Your Guide to the Lyon Biennale 2022

Biennials offer the tourist experience on steroids. Venues are dotted around the city, art integrated into the everyday. With La Biennale de Lyon situated in the gastronomic capital of France, I flew in as hungry for good food as I was for great art. 202 artists from 39 countries make up the largest Biennale yet. This year’s title is manifesto of fragility, commenting on the division and vulnerability felt in the world today. 48 hours in the city gave me just enough time to see it all. This list features my favorites and the venues that I would prioritize. You might think you can tackle more in a short period, but don’t forget about taking advantage of the gastronomy around town!

The 16th La Biennale de Lyon is open from September 14 – December 31, 2022. Visit their website here for more information. Tickets are €20 and get you access to the six exhibition venues (all other venues are free!).

–Gary Yeh

Taryn Simon at the Usines Fagor atLyon Biennale 2022 | ArtDrunk

Usines Fagor (Fagor Factories) Main Exhibition Venue

The largest venue for the Biennale, the Usines Fagor is the previous site where the Fagor household appliances were manufactured. If you’ve been to the Venice Biennale, think of this as Venice’s Arsenale – most of the artists exhibiting in Lyon can be found here. The factories themselves provide a maze of an experience as you weave in and out of buildings on the property. One such building houses one of my favorite works by Hans Op De Beeck – the interior is filled with an apocalyptic scene painted entirely in gray. Pictured here is a full wall of photographs by Taryn Simon. And throughout the site, you’ll find plenty of video works, such as by Julian Charrière of cinematically filmed icebergs. Don’t be alarmed if you start hearing human screeches and cries, though. That’s just a performance piece by Eszter Salamon.

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Egg shaped forms and vitrines hang from the ceiling

Musée Guimet Museum of Natural History

While Usines Fagor is a must visit as the main venue of the Biennale, the Guimet venue is actually my favorite. Artwork takes over the natural history museum in the most curious ways. Plants and video work flow out of antique wood and glass vitrines by Ugo Schiavi. Massive egg-shaped objects poke down from the ceiling by Tarik Kiswanson. A “drawing” of the Guimet is carved out of its own walls by Leyla Cárdenas. The installations here are the most immersive of the Biennale, where practically every room transports you into a new artistic universe without contrasting harshly with the historic architecture. 

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LUGDUNUM at the Lyon Biennale 2022 | ArtDrunk

LUGDUNUM Museum and Roman Theater

Situated on the ancient Roman city of Lugdunum – we’re talking 2,000 years ago – Lyon’s Gallo-Roman Museum houses a unique pairing of contemporary and ancient works. Big names like Toyin Ojih Odutola and Jesse Mockrin share the space with more site-specific installations by Filwa Nazer and Amina Agueznay. Occasionally, you’ll come across alcoves (like the one pictured) that let you peek out into the ancient theater remains. With those ruins in the background, the work by Klára Hosnedlová sets an eerie tone of the world’s future ruin.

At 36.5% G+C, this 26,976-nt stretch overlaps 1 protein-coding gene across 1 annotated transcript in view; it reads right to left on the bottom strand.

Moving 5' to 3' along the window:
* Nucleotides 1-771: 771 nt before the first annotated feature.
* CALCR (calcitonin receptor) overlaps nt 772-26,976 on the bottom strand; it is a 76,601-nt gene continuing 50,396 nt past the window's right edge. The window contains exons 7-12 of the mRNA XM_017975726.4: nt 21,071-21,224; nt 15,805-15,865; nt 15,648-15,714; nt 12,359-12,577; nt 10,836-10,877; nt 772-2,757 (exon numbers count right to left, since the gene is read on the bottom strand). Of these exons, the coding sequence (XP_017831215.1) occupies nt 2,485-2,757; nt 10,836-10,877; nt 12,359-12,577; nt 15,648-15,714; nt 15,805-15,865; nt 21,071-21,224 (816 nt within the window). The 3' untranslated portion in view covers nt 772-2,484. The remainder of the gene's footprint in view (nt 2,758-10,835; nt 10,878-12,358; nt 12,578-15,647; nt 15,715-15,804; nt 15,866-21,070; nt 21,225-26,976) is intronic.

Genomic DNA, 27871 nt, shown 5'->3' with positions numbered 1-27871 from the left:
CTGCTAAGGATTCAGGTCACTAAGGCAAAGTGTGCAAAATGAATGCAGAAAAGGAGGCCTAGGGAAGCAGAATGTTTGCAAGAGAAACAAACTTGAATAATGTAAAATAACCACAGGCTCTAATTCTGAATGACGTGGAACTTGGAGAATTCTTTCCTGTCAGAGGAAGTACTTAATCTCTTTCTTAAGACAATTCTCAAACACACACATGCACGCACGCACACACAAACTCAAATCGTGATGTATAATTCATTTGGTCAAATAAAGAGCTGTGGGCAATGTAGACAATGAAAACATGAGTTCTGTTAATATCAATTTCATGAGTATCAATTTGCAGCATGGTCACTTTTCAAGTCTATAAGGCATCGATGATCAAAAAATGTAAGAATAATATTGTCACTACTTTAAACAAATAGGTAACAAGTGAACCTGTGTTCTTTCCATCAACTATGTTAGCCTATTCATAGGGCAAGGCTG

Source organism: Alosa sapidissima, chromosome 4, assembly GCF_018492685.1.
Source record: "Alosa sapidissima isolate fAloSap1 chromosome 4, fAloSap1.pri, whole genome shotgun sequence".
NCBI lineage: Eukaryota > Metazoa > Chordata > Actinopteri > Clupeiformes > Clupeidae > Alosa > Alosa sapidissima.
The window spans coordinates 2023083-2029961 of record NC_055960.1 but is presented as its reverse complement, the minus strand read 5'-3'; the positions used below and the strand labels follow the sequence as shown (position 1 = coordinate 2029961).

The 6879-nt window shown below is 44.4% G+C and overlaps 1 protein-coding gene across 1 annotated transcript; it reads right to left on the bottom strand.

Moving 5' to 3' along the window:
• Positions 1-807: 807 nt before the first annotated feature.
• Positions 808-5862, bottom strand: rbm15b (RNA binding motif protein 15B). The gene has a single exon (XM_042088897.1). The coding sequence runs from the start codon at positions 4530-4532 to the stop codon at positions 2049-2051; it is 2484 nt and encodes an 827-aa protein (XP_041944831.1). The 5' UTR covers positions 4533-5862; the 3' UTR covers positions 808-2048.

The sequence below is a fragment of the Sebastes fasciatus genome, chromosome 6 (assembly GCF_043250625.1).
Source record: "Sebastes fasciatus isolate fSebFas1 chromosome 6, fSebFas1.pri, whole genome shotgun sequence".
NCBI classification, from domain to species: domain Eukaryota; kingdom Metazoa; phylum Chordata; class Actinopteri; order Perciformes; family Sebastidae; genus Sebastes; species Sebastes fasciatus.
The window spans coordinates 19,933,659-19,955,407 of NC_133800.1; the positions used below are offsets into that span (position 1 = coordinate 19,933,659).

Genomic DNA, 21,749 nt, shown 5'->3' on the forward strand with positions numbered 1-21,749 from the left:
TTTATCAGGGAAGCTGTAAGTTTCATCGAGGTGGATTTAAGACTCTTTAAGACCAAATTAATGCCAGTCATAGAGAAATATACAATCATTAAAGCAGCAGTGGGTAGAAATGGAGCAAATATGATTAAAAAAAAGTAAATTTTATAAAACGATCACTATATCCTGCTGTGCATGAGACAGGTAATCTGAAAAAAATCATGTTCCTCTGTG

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Kim Simonsson at URDLA | ArtDrunk

URDLA Historical Printmaking Atelier

If you’ve been following ArtDrunk on Instagram, you’ll know we love diving into artists’ processes (head to our Reels if you aren’t already familiar!). So despite being one of the smallest venues, URDLA was one of the spots we spent the longest period of time. Artworks are placed among centuries-old printmaking machines – all of which are still in good working order. And several of my favorite artists of the entire Biennale happen to have work here: Salman Toor, Özgür Kar, and Julian Charrière. The more approachable scale of the venue, the wide skylights, and the humble character of the workshop make it one of the more refreshing spots. 

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Jesse Mockrin at the Lyon Biennale 2022 | ArtDrunk

Musée Gadagne Museum of History

On view in the courtyard of the Gadagne, one artwork that will pull you in from a distance is the sound piece by Hannah Weinberger. Four speakers are tucked around the building’s inner courtyard, playing audio from radio stations either currently or previously colonized by France. Jesse Mockrin, a recent “hot” artist, also has work on view here. It’s the first time we’ve seen her in a context more contemporary to the subjects in her work – which is characterized by unique cropping of classical imagery (pictured here). Kim Simonsson has his Moss People at each of the Biennale venues (you’ll recognize them as those velvety green, childlike figures). Here, one is hidden away. While not necessarily my art taste, it makes for a fun experience from venue to venue, running into the figures. 

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macLyon Museum of Contemporary Art of Lyon

At macLyon, you’ll find several group exhibitions around the Biennale. One builds a narrative around the fictional figure Louise Brunet. Hundreds of artworks come together, telling the story of an imprisoned woman and her journey from Lyon to Lebanon. While another show looks more broadly at the politics of 1958-1975 Beirut through art. One of my favorite reasons ot make it to macLyon in the first place, though, is taking a walk through Parc de la Tête d’Or – a breath of nature in the city before you dive into multiple more floors of art. 

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